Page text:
Minneapolis NAACP sues city over police spying allegations

Apr 26, 2023, 3:43 PM

Rebecca Lucero, Commissioner of the Minnesota Department of Human Rights, front, and Minneapolis Ma...

Rebecca Lucero, Commissioner of the Minnesota Department of Human Rights, front, and Minneapolis Mayor Jacob Frey, arrive for a press conference announcing approval of a sweeping plan to reform policing that aims to reverse years of systemic racial bias Friday, March 31, 2023 at the Minneapolis Public Service Building in Minneapolis, The Minneapolis City Council on Friday approved an agreement with the state to revamp policing, nearly three years after a city officer killed George Floyd. (David Joles/Star Tribune via AP)

(David Joles/Star Tribune via AP)

MINNEAPOLIS (AP) — The Minneapolis NAACP sued the city of Minneapolis on Wednesday over allegations that police officers used phony social media accounts to spy on activists without a legitimate public safety purpose.

The lawsuit, filed in federal court, alleges that the Minneapolis Police Department discriminated against the NAACP and violated its members’ constitutional rights when it singled out the organization for surveillance “on the basis of race.”

“These are accounts that are supposed to be used for official investigations. There were none,” Liliana Zaragoza, director of the University of Minnesota’s Racial Justice Law Clinic and attorney for the NAACP, told the Star Tribune.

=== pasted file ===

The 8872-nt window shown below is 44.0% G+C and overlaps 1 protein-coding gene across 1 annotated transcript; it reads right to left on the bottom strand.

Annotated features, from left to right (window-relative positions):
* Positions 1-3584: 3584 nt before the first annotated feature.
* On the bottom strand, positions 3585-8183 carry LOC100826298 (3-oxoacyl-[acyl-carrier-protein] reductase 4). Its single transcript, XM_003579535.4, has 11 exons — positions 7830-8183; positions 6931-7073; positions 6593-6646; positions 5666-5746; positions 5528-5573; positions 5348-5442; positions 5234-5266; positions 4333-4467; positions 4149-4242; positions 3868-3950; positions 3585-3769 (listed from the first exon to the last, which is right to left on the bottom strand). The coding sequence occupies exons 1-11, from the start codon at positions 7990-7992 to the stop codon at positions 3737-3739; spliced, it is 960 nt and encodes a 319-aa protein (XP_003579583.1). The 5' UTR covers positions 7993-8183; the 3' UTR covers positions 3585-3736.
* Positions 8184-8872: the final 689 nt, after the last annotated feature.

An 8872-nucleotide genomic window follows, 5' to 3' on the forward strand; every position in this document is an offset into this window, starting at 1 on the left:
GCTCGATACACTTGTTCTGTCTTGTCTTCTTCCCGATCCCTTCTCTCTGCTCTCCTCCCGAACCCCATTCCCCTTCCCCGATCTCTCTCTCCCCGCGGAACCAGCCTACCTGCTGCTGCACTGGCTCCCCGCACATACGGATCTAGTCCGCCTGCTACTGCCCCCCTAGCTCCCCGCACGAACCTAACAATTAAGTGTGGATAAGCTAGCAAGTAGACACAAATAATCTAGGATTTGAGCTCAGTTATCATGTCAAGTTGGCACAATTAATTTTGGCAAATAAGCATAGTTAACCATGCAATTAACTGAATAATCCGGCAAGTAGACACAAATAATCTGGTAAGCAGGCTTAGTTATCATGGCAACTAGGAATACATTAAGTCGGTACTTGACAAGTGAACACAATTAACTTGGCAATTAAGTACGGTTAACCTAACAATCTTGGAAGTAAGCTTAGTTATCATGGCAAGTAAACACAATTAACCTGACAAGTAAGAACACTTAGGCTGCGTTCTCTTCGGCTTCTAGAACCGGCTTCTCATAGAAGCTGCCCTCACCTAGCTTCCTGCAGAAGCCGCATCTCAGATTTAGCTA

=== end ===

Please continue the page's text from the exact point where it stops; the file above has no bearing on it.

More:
Minneapolis officials have denied the where George Floyd was murdered by an officer nearly three years ago.

City officials told reporters they couldn’t find evidence to support the social media allegations.

“Our findings are correct,” Lucero insisted at the same news conference. “MPD uses covert social media to target Black leaders, Black organizations and elected officials without a public safety objective. That remains true.”

Minneapolis and state leaders have declined to release the underlying evidence, citing data privacy laws.

Zaragoza said the city ignored the NAACP’s request for the data, leaving Black community members to only guess as to how deep the surveillance has gone.

“We don’t how sinister this is,” she told the newspaper.

The NAACP hopes to learn the full extent of the surveillance through the lawsuit’s discovery process, including the names of officers and whether any social media spying translated to any real-life action.

The city has not yet been served with the lawsuit, spokeswoman Sarah McKenzie said.

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Minneapolis NAACP sues city over police spying allegations